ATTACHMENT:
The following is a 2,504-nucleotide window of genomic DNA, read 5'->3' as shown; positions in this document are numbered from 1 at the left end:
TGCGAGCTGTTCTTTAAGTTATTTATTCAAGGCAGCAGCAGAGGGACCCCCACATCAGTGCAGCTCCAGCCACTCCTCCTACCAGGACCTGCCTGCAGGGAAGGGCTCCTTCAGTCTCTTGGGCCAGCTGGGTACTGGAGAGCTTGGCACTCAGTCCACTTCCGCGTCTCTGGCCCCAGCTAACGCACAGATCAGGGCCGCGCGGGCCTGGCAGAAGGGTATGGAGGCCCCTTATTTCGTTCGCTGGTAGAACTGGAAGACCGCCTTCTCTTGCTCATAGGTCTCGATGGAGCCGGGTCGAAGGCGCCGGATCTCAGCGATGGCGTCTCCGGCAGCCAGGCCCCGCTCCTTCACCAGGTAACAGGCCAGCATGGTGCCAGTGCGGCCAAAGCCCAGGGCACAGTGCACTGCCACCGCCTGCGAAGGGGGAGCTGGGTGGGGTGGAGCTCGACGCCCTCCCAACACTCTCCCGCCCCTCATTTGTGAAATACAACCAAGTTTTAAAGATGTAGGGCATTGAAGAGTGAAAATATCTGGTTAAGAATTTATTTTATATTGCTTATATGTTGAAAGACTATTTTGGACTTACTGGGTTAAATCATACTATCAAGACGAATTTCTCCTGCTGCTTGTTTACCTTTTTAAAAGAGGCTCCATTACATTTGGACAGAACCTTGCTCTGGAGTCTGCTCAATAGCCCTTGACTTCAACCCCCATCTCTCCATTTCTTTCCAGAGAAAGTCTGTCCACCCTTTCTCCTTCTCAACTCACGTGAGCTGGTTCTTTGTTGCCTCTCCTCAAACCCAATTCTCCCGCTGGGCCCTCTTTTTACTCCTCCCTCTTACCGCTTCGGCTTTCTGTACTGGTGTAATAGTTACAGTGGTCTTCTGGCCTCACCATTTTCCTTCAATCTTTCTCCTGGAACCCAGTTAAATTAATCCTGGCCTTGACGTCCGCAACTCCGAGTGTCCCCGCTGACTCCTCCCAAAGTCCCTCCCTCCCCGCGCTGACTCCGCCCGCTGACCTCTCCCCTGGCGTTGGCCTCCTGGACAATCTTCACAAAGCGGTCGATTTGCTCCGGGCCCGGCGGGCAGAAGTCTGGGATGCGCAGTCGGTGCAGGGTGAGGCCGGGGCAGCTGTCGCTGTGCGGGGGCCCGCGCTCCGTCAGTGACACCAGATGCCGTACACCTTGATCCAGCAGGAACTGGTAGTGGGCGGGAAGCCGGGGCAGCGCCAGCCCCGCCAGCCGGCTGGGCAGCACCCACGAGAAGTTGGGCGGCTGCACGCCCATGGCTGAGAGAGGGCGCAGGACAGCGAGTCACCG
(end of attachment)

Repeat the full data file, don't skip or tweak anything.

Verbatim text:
The following is a 2,504-nucleotide window of genomic DNA, read 5'->3' as shown; positions in this document are numbered from 1 at the left end:
TGCGAGCTGTTCTTTAAGTTATTTATTCAAGGCAGCAGCAGAGGGACCCCCACATCAGTGCAGCTCCAGCCACTCCTCCTACCAGGACCTGCCTGCAGGGAAGGGCTCCTTCAGTCTCTTGGGCCAGCTGGGTACTGGAGAGCTTGGCACTCAGTCCACTTCCGCGTCTCTGGCCCCAGCTAACGCACAGATCAGGGCCGCGCGGGCCTGGCAGAAGGGTATGGAGGCCCCTTATTTCGTTCGCTGGTAGAACTGGAAGACCGCCTTCTCTTGCTCATAGGTCTCGATGGAGCCGGGTCGAAGGCGCCGGATCTCAGCGATGGCGTCTCCGGCAGCCAGGCCCCGCTCCTTCACCAGGTAACAGGCCAGCATGGTGCCAGTGCGGCCAAAGCCCAGGGCACAGTGCACTGCCACCGCCTGCGAAGGGGGAGCTGGGTGGGGTGGAGCTCGACGCCCTCCCAACACTCTCCCGCCCCTCATTTGTGAAATACAACCAAGTTTTAAAGATGTAGGGCATTGAAGAGTGAAAATATCTGGTTAAGAATTTATTTTATATTGCTTATATGTTGAAAGACTATTTTGGACTTACTGGGTTAAATCATACTATCAAGACGAATTTCTCCTGCTGCTTGTTTACCTTTTTAAAAGAGGCTCCATTACATTTGGACAGAACCTTGCTCTGGAGTCTGCTCAATAGCCCTTGACTTCAACCCCCATCTCTCCATTTCTTTCCAGAGAAAGTCTGTCCACCCTTTCTCCTTCTCAACTCACGTGAGCTGGTTCTTTGTTGCCTCTCCTCAAACCCAATTCTCCCGCTGGGCCCTCTTTTTACTCCTCCCTCTTACCGCTTCGGCTTTCTGTACTGGTGTAATAGTTACAGTGGTCTTCTGGCCTCACCATTTTCCTTCAATCTTTCTCCTGGAACCCAGTTAAATTAATCCTGGCCTTGACGTCCGCAACTCCGAGTGTCCCCGCTGACTCCTCCCAAAGTCCCTCCCTCCCCGCGCTGACTCCGCCCGCTGACCTCTCCCCTGGCGTTGGCCTCCTGGACAATCTTCACAAAGCGGTCGATTTGCTCCGGGCCCGGCGGGCAGAAGTCTGGGATGCGCAGTCGGTGCAGGGTGAGGCCGGGGCAGCTGTCGCTGTGCGGGGGCCCGCGCTCCGTCAGTGACACCAGATGCCGTACACCTTGATCCAGCAGGAACTGGTAGTGGGCGGGAAGCCGGGGCAGCGCCAGCCCCGCCAGCCGGCTGGGCAGCACCCACGAGAAGTTGGGCGGCTGCACGCCCATGGCTGAGAGAGGGCGCAGGACAGCGAGTCACCG